Why do adolescents with bulimia nervosa choose not to involve their parents in treatment?
Perkins S., Schmidt U., Eisler I., Treasure J., Yi I., Winn S., Robinson P., Murphy R., Keville S., Johnson-Sabine E., Jenkins M., Frost S., Dodge L., Berelowitz M.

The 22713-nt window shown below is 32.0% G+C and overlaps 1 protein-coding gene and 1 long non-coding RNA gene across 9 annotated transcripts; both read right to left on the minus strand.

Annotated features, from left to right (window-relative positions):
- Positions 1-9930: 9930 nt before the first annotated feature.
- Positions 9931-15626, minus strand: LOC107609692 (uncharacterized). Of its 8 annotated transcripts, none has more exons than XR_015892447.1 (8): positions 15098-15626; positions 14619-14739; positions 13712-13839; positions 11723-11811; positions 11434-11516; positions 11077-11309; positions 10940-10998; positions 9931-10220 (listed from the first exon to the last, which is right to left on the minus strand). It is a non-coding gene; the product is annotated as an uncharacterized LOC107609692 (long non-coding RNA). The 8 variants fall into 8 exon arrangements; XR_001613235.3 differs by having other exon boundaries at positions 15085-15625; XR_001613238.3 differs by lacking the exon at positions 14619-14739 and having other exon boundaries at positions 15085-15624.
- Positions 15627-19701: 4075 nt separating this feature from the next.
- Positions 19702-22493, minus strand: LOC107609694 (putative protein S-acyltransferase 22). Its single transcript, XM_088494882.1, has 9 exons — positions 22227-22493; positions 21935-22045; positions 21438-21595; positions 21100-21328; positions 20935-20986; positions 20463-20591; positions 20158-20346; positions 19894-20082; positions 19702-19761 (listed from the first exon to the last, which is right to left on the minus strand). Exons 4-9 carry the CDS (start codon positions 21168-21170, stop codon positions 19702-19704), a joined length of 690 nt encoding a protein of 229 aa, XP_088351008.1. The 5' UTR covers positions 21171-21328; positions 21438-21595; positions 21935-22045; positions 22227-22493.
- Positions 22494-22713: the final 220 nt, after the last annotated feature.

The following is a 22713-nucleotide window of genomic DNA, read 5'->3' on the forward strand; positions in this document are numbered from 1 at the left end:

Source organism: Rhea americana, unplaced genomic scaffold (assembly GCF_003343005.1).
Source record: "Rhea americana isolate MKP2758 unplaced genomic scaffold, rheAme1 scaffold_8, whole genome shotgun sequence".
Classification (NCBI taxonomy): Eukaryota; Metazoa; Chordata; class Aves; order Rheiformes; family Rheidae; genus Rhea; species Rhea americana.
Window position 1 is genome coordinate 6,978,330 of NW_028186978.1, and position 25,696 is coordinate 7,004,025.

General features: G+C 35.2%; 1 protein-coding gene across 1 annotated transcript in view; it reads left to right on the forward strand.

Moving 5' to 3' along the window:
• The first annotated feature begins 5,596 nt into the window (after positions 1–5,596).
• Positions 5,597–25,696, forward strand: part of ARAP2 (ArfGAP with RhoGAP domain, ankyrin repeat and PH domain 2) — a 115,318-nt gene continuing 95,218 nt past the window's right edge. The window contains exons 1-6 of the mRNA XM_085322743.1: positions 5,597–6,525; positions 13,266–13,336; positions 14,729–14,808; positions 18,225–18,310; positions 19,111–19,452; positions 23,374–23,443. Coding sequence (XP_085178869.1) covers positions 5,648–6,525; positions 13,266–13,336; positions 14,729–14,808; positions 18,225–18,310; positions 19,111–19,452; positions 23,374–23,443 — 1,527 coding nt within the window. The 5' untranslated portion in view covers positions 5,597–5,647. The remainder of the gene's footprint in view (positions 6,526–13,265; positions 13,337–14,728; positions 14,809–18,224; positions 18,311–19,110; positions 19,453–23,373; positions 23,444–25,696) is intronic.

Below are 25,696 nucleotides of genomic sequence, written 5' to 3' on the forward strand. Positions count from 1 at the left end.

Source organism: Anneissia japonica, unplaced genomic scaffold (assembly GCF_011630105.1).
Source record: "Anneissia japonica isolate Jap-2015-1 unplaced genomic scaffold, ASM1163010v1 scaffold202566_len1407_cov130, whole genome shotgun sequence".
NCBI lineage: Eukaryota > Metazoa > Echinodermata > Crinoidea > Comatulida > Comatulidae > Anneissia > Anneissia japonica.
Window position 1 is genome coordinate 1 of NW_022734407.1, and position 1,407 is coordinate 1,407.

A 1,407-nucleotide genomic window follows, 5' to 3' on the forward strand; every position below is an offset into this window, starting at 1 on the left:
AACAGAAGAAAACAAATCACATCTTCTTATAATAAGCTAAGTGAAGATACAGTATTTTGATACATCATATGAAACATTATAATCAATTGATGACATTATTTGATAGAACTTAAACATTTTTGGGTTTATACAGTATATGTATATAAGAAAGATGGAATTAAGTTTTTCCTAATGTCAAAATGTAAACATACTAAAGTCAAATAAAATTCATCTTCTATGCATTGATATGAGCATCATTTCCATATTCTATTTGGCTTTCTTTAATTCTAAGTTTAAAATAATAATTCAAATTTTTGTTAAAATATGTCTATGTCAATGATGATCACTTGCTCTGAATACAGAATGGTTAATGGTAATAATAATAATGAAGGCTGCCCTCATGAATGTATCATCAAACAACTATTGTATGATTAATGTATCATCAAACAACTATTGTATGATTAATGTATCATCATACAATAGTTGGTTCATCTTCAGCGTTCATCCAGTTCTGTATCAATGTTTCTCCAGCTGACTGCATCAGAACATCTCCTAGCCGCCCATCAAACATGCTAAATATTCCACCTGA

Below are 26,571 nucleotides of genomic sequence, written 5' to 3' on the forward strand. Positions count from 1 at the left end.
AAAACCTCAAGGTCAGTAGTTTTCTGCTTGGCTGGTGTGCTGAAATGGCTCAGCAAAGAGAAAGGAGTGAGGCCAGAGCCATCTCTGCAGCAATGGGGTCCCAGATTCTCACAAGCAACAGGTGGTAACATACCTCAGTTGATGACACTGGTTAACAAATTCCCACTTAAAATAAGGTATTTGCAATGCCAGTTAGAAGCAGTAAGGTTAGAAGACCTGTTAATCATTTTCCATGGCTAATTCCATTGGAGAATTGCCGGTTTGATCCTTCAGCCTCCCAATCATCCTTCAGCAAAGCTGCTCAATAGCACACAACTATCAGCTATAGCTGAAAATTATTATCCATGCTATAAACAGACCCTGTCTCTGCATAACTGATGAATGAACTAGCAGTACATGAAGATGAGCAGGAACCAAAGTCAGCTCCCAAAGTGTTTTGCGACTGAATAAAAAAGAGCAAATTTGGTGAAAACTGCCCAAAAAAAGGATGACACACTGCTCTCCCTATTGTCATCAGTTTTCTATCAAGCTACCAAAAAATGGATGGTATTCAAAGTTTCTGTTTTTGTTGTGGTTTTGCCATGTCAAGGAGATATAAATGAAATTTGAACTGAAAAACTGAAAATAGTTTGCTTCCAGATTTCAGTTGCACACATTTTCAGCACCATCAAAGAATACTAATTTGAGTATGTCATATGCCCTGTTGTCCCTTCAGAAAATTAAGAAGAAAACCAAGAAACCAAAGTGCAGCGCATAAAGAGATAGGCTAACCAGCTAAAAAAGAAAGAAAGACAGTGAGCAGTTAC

BACKGROUND: Although the use of family therapy for adolescents with anorexia nervosa is well established, there has been limited research into the efficacy of family therapy in adolescents with bulimia nervosa (BN). No previous research has investigated why individuals with BN do or do not involve their parents in treatment. This is an exploratory study aimed at determining whether there are any differences between these individuals in terms of eating disorder symptomatology, psychopathology, familial risk factors, patients' perception of parental expressed emotion (EE) and family functioning. METHODS: Participants were 85 adolescents with BN or Eating Disorder Not Otherwise Specified, recruited to a randomised controlled evaluation of the cost-effectiveness of cognitive-behavioural guided self-care vs. family therapy. Participants were interviewed regarding the history of their eating disorder and completed self-report measures. RESULTS: Patients who did not involve their parents in treatment were significantly older, had more chronic eating disorder symptoms, exhibited more co-morbid and impulsive behaviours and rated their mothers higher in EE. However, they did not have more severe eating disorder symptomatology. CONCLUSIONS: These preliminary findings, although in need of replication with a larger sample and limited by the attrition rate in some of the self-report measures, indicate that patients who did not involve their parents in treatment may perceive their mothers as having a more blaming and negative attitude towards the patient's illness. Public awareness about BN needs to be raised, focusing on reducing the stigma and negative views attached to this illness.